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Sunbasket Might Be the Easiest (and Most Delicious) Way to Start Eating Healthy

Pretty much every meal delivery service claims to be an easy experience; not all of them follow through, especially when you find yourself pulling out a second cutting board or looking up a word on Google. (What’s the difference between julienne and chiffonade, anyway?) But Sunbasket actually delivers—I spent no more than 25 minutes on each meal, and the most intense task was cubing a cucumber.

Better yet, each meal left me feeling completely satisfied, but not overfull. It’s a balancing act that I have difficulty achieving when I’m cooking for myself or ordering at a restaurant. Here’s a breakdown of my experience, recipe by recipe.

Rainbow Quinoa-Black Bean Tacos

My first Sunbasket meal was also the easiest. The entire thing took less than 10 minutes, and most of that was simply microwaving the quinoa-bean filling, which came pre-cooked. Partially because the recipe was vegan, the tacos didn’t have the quintessential taco flavor you’d expect from ground beef. But the result—complete with juicy tomatoes, bright, acidic slaw, and surprisingly great pre-made guacamole—was a welcome change. And although it was a two-person serving, there was plenty to feed three people. Not a bad way to start.

Roasted Salmon and Fennel

In the past, fennel has always let me down. But the veggie was so good here (alongside perfectly baked salmon and crispy zucchini) that I’m a newly minted fennel stan. While cooking this meal, I started to appreciate all the thoughtful details I had missed during the first recipe: easy-open plastic bags, clearly labeled ingredients, and parchment paper included in the bag. I only had to supply salt, pepper, and oil, and I got through all of the prep work in less than 10 minutes. I finished everything on my plate almost as soon as I sat down to eat, and I discovered a new way to cook salmon in the process. Good on you, Sunbasket!

Smoky Tempeh Nachos

Vegan cheese is a tricky subject. When it’s done well (which, honestly, is not often) it’s a miracle; when it’s done poorly (which is most of the time) it’s a goopy mess that makes you question your diet in the first place. But praise be: Sunbasket’s dairy-free take on nachos is actually delicious, and it took just a little chopping to make. Well-seasoned tempeh, fresh cucumber-grape salsa, pickled jalapeños, and amazingly great “cheesy” cashew sauce make a great meal when piled on top of chips. It’s also a summer-friendly recipe, considering I didn’t even need to turn my oven on. I’m now a Sunbasket believer.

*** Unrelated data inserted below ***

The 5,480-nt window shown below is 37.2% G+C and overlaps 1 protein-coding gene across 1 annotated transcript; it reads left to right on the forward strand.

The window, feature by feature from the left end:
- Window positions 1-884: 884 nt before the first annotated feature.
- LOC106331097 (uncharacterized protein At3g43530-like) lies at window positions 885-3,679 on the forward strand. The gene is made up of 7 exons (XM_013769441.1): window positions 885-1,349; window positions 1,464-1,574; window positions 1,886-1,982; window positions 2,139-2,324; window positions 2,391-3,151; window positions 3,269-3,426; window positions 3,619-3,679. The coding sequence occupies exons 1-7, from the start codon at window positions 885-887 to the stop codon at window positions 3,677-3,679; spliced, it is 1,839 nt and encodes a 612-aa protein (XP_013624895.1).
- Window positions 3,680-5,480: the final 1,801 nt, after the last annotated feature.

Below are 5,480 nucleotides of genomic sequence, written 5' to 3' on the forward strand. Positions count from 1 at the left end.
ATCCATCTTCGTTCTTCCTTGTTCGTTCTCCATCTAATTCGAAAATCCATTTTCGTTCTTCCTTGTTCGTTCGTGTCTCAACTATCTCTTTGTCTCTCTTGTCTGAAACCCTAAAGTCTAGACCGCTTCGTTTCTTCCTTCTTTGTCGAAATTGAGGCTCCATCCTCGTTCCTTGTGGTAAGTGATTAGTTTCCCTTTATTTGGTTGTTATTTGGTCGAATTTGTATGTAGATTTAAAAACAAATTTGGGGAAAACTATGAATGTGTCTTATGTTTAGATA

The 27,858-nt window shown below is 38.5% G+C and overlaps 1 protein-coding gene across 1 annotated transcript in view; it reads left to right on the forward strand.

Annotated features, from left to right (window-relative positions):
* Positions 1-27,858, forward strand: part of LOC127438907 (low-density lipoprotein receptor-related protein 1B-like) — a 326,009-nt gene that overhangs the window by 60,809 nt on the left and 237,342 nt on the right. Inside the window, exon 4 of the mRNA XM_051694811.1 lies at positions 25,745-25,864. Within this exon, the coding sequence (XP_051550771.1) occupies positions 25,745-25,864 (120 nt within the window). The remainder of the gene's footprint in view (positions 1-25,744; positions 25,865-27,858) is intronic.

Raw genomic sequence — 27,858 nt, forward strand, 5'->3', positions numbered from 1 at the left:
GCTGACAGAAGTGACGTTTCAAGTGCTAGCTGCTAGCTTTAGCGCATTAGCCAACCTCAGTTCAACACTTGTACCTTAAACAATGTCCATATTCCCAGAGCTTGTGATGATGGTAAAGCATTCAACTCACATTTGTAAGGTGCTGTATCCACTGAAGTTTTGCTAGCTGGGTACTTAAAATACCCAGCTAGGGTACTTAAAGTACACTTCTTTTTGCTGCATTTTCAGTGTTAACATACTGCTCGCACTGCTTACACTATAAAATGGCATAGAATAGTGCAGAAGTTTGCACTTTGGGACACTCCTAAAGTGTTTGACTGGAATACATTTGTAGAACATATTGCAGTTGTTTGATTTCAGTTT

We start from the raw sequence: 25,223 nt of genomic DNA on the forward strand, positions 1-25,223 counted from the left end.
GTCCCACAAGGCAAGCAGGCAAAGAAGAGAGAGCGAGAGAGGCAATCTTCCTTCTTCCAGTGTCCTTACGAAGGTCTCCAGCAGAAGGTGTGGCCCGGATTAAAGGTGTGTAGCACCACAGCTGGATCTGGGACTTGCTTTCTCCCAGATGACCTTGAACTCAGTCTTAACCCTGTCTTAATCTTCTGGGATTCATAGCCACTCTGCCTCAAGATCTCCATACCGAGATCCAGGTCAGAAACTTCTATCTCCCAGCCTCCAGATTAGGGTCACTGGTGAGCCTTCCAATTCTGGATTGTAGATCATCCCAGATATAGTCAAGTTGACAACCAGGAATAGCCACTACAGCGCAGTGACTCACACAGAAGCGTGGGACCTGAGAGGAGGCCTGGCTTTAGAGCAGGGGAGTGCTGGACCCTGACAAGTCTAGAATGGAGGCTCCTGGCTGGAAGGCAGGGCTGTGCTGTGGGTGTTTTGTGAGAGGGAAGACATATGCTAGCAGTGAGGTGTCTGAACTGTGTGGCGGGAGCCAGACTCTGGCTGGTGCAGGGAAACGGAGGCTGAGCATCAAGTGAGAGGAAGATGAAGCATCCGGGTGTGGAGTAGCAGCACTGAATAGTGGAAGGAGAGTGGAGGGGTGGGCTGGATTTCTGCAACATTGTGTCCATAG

Is Sunbasket worth it?

If you’re hoping to cook at home more, looking out for your health, or following a specialized diet, Sunbasket can help. I had zero issues, and every meal materialized with minimal effort in less than half an hour; it was so good I’m even reconsidering my animosity toward recipes.

The service isn’t exactly cheap, and you should consider how (or if) it’ll fit into your food budget before you start planning your weeks around it. But for people like me, who regularly spend more per serving on takeout and find themselves in cooking ruts, Sunbasket is like an investment in myself—a promise that I’ll eat a healthier, home-cooked recipe over a greasy delivery meal or the same old plate of pasta week after week. In the end, this delicious, healthy food lives up to the price tag, and it’s more than worth a try.

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